Los Angeles Rams Quarterback Jared Goff has yet to escape his terrible rookie season of 2016.
In his debut campaign, Goff delivered plenty of turnovers, errant throws, and took a lot of sacks. To be blunt, Goff’s first season was a nightmare. But one of the more recent stats revealed might be the most terrifying for Rams fans.
Football Outsiders recently released their Quarterbacks and Pressure 2016 article, and things did not look good for Goff.
There are two related things I continuously point out. One is that is not all of the pressure Goff saw was the offensive line’s fault. He simply struggled mightily against the blitz with just identifying it and knowing what to do. Teams knew this, and they exploited this weakness unlike ever before. The other is that QB Case Keenum played in the same offense behind the same line with the same receivers and the same coaching staff...and the outcome was completely different.
FO had this to say;
It is time that we talked about Goff, a true Hollywood horror film. With or without pressure, his DVOA was the pits of 2016. Now the fact that he had the highest pressure rate of any quarterback since 2010 (40.4 percent) might draw him some sympathy, but let's consider the fact that teammate Case Keenum's rate was only 21.2 percent, ranked sixth in the league. The Rams had four offensive linemen play at least 893 snaps last year, so there was not a massive decline in talent and continuity when Goff took over. Defenses blitzed Goff more than Keenum, but there was not a huge difference. It is more likely that the rookie just got a bit confused at times, mixing up where the next pass-rusher was coming from with where the sun was going to set.
Those numbers represent a massive difference in performance. It’s actually quite scary to think that the future of your franchise struggled that much. Things got more interesting once they dove into what Goff did when he faced zero pressure. This is actually where the nightmare starts and seemingly never ends.
However, one of the absolute best stats in judging whether or not a quarterback can cut it in this league is DVOA without pressure. Some crazy results can happen under pressure, but you expect the quarterback to do well when given a clean pocket from which to operate. This is where Goff's season -- and granted, it was seven starts on an offense that has been barren for years -- gets really scary. Since 2010, no quarterback had a worse DVOA without pressure than Goff's -45.2%. In fact, it was not even close.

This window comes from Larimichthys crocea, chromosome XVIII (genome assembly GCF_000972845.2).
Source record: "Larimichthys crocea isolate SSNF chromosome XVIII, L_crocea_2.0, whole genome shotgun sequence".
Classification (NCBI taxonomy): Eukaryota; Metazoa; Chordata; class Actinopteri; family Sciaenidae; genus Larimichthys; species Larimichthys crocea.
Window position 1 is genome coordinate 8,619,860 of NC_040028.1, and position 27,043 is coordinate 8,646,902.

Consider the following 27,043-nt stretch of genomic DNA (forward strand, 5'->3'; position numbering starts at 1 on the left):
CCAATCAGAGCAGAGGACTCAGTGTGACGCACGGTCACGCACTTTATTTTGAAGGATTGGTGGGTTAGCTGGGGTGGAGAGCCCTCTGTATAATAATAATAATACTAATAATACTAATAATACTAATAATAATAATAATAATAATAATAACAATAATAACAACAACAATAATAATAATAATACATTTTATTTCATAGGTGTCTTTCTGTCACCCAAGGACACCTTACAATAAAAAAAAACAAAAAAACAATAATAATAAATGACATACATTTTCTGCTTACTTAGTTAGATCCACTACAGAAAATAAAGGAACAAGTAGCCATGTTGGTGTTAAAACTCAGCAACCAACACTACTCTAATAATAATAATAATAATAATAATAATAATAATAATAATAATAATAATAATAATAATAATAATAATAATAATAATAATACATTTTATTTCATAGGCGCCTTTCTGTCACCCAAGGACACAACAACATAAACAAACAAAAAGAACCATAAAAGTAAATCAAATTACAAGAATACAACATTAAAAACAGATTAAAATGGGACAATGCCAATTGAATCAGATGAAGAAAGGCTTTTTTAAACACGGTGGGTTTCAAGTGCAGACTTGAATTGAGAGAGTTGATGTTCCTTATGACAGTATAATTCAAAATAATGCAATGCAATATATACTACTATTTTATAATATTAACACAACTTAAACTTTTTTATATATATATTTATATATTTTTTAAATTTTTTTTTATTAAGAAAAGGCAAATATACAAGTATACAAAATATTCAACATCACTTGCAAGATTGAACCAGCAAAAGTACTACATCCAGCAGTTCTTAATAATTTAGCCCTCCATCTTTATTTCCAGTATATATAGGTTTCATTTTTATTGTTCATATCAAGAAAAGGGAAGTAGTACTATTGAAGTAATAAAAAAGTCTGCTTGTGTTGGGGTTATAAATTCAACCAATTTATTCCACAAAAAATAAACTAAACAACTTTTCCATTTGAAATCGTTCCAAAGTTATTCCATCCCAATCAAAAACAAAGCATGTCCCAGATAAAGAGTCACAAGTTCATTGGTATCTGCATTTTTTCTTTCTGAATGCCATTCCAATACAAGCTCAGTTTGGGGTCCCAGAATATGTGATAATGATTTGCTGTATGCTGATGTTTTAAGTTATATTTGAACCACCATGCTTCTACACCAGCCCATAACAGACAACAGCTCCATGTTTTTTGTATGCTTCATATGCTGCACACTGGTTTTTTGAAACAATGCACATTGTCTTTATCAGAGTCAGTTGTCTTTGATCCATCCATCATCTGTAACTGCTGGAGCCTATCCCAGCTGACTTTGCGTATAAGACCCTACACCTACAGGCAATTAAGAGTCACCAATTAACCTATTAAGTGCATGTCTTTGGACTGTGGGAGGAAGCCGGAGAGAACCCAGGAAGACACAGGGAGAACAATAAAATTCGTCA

In all sincerity I never knew it was possible for someone to play that bad without reason. Goff’s -45.2% makes Brady Quinn’s 2012 season look like any of Tom Brady’s seasons. But, where there’s darkness, there’s an opportunity for a glimmer of light to be a hero.
Enter new Head Coach Sean McVay:
If we dropped the requirement to 100 passes, that would bring up a holy trio of awfulness in Ryan Lindley (2012 Cardinals), Tyler Palko (2011 Chiefs), and Caleb Hanie (2011 Bears). It also includes Kirk Cousins in his 2013 season, and he has at least made something of himself in these last two years for Washington. It is worth mentioning that new Rams coach Sean McVay took over as Cousins' offensive coordinator in 2014. However, one name out of two dozen is a major problem. If a quarterback can't reach at least 10.0% DVOA without pressure, he just might not be capable of starting in the NFL. Ambiguous Hollywood ending: Goff has a long way to go.
Washington QB Kirk Cousins was pretty bad once upon a time, but then McVay got his hands on him. Not to give all the credit to McVay as Washington HC Jay Gruden probably has more to do with his turn around than McVay, but it would be naive to think McVay had no role. Now, he gets the opportunity to show just how good he is at developing a QB with the Rams in Goff.
Technically speaking, Jared Goff was one of the worst quarterbacks to take the field in at least the last 15 years. It didn’t matter what his circumstances was, because as this data supports, even when things where all right and set up for him to actually succeed, he failed to take advantage.
My benchmark for his progression has remained the same all offseason — Goff will improve, but it’s basically because he can’t really get any worse. However, in no way am I expecting some miraculous turnaround and he suddenly becomes a Pro Bowl QB. As I have said before, at best we should expect to see something similar to what Case Keenum gave as the starter.
The odd thing about all this, is Goff playing on the same level as Keenum did between 2015 and 2016, would qualify as a massive upgrade, and it’s an upgrade that any person should be happy to see.